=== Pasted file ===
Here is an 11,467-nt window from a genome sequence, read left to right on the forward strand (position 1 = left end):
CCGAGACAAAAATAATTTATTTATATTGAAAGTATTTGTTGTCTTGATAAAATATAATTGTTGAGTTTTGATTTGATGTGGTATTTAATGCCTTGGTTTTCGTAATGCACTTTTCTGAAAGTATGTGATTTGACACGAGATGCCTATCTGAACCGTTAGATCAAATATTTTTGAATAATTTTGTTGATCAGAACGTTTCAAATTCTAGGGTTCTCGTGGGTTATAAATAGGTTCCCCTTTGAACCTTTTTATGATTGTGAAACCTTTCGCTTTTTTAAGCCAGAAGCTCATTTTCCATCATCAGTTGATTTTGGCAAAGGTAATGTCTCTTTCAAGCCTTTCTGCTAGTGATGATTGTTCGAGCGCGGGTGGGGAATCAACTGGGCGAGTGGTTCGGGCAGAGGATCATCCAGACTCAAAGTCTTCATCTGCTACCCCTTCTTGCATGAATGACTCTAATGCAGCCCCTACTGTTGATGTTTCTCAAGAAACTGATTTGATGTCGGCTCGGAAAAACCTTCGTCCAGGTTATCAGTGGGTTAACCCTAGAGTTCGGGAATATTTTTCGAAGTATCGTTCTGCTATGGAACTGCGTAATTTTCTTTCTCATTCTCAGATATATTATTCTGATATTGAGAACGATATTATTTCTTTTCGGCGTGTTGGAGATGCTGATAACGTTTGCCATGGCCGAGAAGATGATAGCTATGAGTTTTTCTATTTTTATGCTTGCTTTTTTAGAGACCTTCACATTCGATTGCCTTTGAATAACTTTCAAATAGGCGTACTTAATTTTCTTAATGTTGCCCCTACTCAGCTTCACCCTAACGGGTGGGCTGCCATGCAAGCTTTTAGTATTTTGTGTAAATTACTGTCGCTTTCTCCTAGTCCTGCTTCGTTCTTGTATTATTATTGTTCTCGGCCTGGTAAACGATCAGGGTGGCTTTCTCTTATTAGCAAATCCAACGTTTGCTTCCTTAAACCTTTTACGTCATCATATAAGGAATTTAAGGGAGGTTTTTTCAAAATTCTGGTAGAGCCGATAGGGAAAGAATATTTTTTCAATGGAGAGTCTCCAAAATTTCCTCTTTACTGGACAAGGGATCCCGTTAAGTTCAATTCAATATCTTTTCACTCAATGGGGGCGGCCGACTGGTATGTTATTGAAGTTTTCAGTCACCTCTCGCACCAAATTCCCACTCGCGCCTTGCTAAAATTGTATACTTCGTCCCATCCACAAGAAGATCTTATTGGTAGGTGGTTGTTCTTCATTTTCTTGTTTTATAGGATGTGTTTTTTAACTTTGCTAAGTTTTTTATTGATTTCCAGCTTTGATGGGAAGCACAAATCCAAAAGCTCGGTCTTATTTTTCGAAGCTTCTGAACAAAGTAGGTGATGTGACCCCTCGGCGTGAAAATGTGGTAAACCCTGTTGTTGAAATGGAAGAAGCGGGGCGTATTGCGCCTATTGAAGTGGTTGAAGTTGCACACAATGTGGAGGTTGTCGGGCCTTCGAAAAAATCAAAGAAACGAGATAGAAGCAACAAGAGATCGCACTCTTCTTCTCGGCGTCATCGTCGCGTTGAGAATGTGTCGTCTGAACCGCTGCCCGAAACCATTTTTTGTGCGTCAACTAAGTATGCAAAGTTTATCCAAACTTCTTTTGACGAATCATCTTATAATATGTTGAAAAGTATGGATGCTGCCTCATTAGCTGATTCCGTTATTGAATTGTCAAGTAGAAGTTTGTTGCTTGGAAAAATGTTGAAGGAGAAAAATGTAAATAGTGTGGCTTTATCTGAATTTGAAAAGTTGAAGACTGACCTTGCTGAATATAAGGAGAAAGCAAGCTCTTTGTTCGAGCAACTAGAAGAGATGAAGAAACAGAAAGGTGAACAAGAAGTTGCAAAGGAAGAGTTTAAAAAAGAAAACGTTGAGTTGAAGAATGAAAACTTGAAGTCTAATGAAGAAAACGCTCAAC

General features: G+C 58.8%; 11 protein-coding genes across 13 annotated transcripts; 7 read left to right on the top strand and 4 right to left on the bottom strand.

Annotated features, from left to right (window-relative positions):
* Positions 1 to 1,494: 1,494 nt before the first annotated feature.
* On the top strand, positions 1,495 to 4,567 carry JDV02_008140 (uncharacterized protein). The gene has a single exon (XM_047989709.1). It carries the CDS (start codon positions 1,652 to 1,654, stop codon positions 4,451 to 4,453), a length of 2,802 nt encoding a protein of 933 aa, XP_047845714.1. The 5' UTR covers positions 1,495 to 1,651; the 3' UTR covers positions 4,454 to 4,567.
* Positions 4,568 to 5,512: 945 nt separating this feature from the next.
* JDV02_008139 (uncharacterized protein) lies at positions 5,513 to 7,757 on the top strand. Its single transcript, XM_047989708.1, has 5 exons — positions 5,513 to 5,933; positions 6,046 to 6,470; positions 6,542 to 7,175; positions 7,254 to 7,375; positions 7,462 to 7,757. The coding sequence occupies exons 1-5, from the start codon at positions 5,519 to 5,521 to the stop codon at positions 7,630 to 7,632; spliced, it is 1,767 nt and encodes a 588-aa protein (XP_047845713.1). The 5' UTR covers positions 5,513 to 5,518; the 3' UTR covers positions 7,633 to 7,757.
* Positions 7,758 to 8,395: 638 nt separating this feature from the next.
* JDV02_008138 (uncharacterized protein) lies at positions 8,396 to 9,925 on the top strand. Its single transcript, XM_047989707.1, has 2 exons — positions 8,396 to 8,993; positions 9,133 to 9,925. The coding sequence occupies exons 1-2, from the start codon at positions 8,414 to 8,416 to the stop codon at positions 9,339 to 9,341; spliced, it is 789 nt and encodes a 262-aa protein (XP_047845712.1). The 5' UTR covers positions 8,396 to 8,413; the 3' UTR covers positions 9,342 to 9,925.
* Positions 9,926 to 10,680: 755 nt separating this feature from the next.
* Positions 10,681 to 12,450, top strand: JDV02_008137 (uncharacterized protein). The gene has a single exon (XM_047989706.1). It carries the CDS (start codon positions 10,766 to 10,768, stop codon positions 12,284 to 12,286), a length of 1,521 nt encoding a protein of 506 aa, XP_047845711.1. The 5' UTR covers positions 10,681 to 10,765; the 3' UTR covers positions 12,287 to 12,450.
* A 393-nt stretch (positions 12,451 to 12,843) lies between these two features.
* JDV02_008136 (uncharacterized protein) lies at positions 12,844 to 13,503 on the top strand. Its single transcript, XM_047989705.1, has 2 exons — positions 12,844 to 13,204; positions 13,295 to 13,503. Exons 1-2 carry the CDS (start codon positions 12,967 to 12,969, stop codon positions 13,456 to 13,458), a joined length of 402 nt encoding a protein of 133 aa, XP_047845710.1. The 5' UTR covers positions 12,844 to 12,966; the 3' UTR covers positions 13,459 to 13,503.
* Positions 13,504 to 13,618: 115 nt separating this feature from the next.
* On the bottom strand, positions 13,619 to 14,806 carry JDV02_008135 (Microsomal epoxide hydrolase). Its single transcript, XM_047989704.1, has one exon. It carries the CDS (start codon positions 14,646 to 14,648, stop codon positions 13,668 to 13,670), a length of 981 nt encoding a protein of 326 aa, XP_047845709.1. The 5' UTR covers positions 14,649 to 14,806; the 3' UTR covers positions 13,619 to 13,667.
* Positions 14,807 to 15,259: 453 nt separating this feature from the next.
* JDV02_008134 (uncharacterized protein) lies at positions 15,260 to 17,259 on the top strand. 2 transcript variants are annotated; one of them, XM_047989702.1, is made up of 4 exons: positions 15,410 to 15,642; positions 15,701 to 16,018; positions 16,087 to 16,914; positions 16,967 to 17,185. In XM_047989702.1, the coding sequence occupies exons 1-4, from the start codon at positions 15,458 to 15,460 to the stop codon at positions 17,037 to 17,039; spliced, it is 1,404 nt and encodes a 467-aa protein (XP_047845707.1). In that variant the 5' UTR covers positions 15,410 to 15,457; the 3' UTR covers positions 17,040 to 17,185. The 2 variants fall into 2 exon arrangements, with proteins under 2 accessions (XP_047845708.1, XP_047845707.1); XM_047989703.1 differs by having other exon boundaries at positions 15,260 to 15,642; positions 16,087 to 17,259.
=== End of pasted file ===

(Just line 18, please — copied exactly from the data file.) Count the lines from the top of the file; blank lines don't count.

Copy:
* JDV02_008134 (uncharacterized protein) lies at positions 15,260 to 17,259 on the top strand. 2 transcript variants are annotated; one of them, XM_047989702.1, is made up of 4 exons: positions 15,410 to 15,642; positions 15,701 to 16,018; positions 16,087 to 16,914; positions 16,967 to 17,185. In XM_047989702.1, the coding sequence occupies exons 1-4, from the start codon at positions 15,458 to 15,460 to the stop codon at positions 17,037 to 17,039; spliced, it is 1,404 nt and encodes a 467-aa protein (XP_047845707.1). In that variant the 5' UTR covers positions 15,410 to 15,457; the 3' UTR covers positions 17,040 to 17,185. The 2 variants fall into 2 exon arrangements, with proteins under 2 accessions (XP_047845708.1, XP_047845707.1); XM_047989703.1 differs by having other exon boundaries at positions 15,260 to 15,642; positions 16,087 to 17,259.